Clinical decision support can improve health outcomes and reduce the risk of medical error. But it isn’t always used. And a bit like a wondrously effective drug—when it’s not used, it doesn’t work. So why isn’t it used?
Khairat and colleagues have recently published an intelligent paper that attempts to explain why.  They reviewed studies that evaluated user acceptance of clinical decision support. They found lots of reasons why clinical decision support isn’t used. Sometimes it was because it interfered with the clinician’s workflow and sometimes because it took too much time (which meant less time with patients). Some clinicians thought that they were receiving too many alerts from clinical decision support systems; others that they didn’t feel they could rely on the evidence underlying the content. Some clinicians found clinical decision support both difficult to use and not useful.
This is a helpful summary but there isn’t a great deal new in it. Clinicians have been complaining about these shortcomings of clinical decision support for many years. And providers have been trying to improve clinical decision support in light of them for many years. For example, they have tried to have fewer alerts or to make the content shorter or to make it more evidence based.
But these strategies haven’t always worked either. Fewer alerts mean that important alerts are sometimes missed out. Shorter content means that not all clinicians will feel that they are getting content in sufficient detail. It is difficult to get it right for all healthcare professionals in all circumstances.
But this paper suggests another strategy to deal with the problems that we have with clinical decision support. It states that a more fundamental problem is that doctors don’t know why they are getting alerts or whether the clinical content they are seeing is evidence based or what point on an algorithm they might be on—that, in other words, clinical decision support “is a black box to the physician.” The authors think that the fact that clinical decision support tools “do not reveal how output decisions are made may be a driving force behind the lack of users’ acceptance.” And they suggest that creators of clinical decision support should start being more transparent.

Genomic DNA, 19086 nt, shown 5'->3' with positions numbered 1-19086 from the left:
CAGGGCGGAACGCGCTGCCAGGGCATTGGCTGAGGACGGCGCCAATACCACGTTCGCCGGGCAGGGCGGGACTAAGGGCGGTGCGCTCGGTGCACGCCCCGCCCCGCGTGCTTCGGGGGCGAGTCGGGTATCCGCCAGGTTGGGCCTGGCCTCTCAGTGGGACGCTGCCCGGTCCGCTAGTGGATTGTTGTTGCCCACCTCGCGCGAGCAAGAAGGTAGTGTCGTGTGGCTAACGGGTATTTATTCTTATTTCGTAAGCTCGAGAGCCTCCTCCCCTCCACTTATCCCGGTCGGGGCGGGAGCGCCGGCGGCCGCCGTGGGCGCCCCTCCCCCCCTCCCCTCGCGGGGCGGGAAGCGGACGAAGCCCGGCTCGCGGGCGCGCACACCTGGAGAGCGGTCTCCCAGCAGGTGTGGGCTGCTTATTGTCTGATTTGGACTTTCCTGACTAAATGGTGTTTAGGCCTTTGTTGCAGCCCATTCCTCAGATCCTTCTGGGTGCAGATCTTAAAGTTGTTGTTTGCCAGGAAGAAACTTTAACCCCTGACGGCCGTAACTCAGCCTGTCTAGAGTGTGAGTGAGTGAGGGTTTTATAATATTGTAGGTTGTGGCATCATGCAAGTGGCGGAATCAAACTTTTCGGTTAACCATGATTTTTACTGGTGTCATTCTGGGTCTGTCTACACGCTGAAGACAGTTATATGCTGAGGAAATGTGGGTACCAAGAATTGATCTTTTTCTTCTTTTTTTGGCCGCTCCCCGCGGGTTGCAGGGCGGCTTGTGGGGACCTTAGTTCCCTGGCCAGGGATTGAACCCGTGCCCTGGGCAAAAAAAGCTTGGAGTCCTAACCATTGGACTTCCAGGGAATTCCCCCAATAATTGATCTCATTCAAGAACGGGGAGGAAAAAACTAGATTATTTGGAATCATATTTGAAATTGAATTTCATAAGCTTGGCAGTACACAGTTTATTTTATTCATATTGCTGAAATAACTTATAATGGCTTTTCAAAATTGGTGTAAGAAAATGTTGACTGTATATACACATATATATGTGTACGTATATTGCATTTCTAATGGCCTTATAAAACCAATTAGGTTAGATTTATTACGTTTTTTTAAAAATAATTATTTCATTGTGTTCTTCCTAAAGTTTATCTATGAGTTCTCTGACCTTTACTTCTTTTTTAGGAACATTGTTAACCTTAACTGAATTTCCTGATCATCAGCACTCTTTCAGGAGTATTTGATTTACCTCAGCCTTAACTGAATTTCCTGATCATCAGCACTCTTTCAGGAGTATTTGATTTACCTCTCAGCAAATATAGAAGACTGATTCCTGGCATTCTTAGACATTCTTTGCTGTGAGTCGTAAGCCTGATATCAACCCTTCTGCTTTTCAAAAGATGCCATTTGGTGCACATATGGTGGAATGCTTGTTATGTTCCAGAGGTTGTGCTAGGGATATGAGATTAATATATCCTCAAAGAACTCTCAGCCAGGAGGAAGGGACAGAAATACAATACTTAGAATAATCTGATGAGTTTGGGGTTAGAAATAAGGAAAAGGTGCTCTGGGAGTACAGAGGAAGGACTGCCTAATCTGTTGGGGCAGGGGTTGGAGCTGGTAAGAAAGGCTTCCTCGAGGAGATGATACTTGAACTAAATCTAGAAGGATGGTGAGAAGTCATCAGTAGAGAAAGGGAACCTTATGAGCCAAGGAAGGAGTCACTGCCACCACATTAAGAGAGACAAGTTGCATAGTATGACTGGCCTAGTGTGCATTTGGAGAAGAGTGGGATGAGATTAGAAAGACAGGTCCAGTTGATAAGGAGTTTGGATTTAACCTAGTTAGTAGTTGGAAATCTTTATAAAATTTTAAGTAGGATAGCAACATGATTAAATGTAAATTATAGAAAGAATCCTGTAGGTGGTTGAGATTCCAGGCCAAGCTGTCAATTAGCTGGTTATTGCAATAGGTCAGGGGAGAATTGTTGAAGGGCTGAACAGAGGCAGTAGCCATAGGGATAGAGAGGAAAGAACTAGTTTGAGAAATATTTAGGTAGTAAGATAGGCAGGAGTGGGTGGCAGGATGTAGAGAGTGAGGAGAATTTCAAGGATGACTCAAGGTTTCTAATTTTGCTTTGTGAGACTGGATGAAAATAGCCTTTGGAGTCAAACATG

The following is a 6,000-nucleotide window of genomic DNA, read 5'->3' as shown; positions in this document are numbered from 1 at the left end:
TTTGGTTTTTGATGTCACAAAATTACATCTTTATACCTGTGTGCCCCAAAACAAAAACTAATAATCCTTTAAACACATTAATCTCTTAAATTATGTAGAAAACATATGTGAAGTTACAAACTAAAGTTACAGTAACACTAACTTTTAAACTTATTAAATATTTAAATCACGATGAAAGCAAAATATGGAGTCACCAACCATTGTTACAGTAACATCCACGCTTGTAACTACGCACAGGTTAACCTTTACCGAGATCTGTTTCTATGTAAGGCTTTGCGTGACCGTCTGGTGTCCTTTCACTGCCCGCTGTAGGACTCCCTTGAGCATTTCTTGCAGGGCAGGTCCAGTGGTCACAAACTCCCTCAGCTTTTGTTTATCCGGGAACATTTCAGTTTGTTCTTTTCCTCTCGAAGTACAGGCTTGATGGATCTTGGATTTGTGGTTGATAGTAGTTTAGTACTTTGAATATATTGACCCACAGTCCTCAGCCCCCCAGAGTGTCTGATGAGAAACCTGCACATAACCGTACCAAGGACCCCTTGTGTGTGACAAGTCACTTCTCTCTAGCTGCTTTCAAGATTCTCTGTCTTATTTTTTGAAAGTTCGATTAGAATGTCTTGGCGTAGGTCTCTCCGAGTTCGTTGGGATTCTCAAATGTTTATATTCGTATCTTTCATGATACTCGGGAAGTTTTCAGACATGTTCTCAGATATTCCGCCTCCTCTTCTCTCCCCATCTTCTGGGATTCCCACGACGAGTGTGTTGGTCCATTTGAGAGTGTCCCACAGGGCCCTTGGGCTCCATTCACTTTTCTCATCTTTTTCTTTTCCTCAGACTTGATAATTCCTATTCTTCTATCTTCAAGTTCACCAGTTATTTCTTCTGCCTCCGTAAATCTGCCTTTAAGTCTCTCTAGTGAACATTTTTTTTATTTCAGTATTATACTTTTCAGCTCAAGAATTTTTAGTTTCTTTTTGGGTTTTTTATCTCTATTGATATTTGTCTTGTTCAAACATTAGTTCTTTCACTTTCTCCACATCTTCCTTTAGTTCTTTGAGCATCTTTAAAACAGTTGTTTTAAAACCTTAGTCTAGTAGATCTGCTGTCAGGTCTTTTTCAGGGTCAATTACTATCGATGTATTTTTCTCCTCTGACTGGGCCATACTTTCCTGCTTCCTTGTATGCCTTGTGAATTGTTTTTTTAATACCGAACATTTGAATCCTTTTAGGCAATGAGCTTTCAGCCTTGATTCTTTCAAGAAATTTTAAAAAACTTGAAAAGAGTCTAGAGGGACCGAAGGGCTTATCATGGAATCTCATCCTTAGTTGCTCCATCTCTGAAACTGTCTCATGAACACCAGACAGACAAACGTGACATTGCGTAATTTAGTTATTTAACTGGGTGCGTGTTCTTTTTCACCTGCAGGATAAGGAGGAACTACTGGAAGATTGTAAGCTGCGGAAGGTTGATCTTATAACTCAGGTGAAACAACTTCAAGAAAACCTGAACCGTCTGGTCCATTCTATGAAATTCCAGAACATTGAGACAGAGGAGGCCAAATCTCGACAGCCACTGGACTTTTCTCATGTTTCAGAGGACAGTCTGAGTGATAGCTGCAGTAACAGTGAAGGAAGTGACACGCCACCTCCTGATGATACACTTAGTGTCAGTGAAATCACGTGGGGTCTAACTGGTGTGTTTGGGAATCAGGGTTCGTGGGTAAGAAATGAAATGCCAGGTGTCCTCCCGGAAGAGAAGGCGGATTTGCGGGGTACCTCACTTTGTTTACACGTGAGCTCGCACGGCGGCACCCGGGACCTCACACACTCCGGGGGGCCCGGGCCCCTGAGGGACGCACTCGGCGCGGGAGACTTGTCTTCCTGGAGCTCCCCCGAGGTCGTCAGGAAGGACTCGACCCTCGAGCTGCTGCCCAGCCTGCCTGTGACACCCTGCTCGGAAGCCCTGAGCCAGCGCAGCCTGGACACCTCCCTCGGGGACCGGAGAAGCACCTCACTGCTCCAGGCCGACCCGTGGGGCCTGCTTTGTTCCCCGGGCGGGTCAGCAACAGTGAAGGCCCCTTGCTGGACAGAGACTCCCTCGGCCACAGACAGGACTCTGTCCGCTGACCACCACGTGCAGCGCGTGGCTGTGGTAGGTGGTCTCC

Our experience with BMJ Best Practice is that users certainly do appreciate being able to delve into the underlying evidence base if they want to—even though we realise that they don’t always have time. This also helps them to get an answer quickly—if they are at the point of care. And also to spend more time and to read around the subject—if they are at the point of going to the library.
The authors acknowledge that their ideas need to be validated. Similarly, we have not subjected all our experiences to independent trials. But evidence from other walks of life—from healthcare to information technology to retail—suggests that listening to users and explaining to them what you are doing is a good idea.
Kieran Walsh is clinical director of BMJ Learning and BMJ Best Practice. He is responsible for the editorial quality of both products. He has worked in the past as a hospital doctor—specialising in care of the elderly medicine and neurology.
Competing interests: Kieran Walsh works for BMJ Learning and BMJ Best Practice which produce a range of resources on infectious and non-infectious diseases.